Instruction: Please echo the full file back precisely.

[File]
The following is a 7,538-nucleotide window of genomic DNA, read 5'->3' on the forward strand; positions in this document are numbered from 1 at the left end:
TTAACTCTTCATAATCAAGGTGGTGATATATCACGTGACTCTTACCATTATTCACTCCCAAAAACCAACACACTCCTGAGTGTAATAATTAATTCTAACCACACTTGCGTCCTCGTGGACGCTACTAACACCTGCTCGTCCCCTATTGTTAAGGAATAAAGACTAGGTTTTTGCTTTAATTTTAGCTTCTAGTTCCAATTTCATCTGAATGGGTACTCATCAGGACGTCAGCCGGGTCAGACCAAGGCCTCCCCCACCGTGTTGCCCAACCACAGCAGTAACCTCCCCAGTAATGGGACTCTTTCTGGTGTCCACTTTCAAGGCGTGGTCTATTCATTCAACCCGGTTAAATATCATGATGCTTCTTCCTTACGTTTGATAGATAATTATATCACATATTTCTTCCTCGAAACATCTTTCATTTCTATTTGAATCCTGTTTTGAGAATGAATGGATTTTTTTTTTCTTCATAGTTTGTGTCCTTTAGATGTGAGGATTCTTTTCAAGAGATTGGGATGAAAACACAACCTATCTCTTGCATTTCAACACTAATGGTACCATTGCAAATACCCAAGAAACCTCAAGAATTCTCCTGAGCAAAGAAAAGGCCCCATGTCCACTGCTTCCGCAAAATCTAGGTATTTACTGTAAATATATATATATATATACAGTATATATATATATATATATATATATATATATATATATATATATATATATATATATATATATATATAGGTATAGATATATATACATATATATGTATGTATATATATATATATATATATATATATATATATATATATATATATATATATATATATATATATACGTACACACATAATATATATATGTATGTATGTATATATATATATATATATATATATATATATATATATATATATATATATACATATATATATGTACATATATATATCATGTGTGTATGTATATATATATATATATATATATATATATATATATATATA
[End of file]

The following is a 7,538-nucleotide window of genomic DNA, read 5'->3' on the forward strand; positions in this document are numbered from 1 at the left end:
TTAACTCTTCATAATCAAGGTGGTGATATATCACGTGACTCTTACCATTATTCACTCCCAAAAACCAACACACTCCTGAGTGTAATAATTAATTCTAACCACACTTGCGTCCTCGTGGACGCTACTAACACCTGCTCGTCCCCTATTGTTAAGGAATAAAGACTAGGTTTTTGCTTTAATTTTAGCTTCTAGTTCCAATTTCATCTGAATGGGTACTCATCAGGACGTCAGCCGGGTCAGACCAAGGCCTCCCCCACCGTGTTGCCCAACCACAGCAGTAACCTCCCCAGTAATGGGACTCTTTCTGGTGTCCACTTTCAAGGCGTGGTCTATTCATTCAACCCGGTTAAATATCATGATGCTTCTTCCTTACGTTTGATAGATAATTATATCACATATTTCTTCCTCGAAACATCTTTCATTTCTATTTGAATCCTGTTTTGAGAATGAATGGATTTTTTTTTTCTTCATAGTTTGTGTCCTTTAGATGTGAGGATTCTTTTCAAGAGATTGGGATGAAAACACAACCTATCTCTTGCATTTCAACACTAATGGTACCATTGCAAATACCCAAGAAACCTCAAGAATTCTCCTGAGCAAAGAAAAGGCCCCATGTCCACTGCTTCCGCAAAATCTAGGTATTTACTGTAAATATATATATATATATACAGTATATATATATATATATATATATATATATATATATATATATATATATATATATATATATATATATAGGTATAGATATATATACATATATATGTATGTATATATATATATATATATATATATATATATATATATATATATATATATATATATATATATATACGTACACACATAATATATATATGTATGTATGTATATATATATATATATATATATATATATATATATATATATATATATATACATATATATATGTACATATATATATCATGTGTGTATGTATATATATATATATATATATATATATATATATATATATA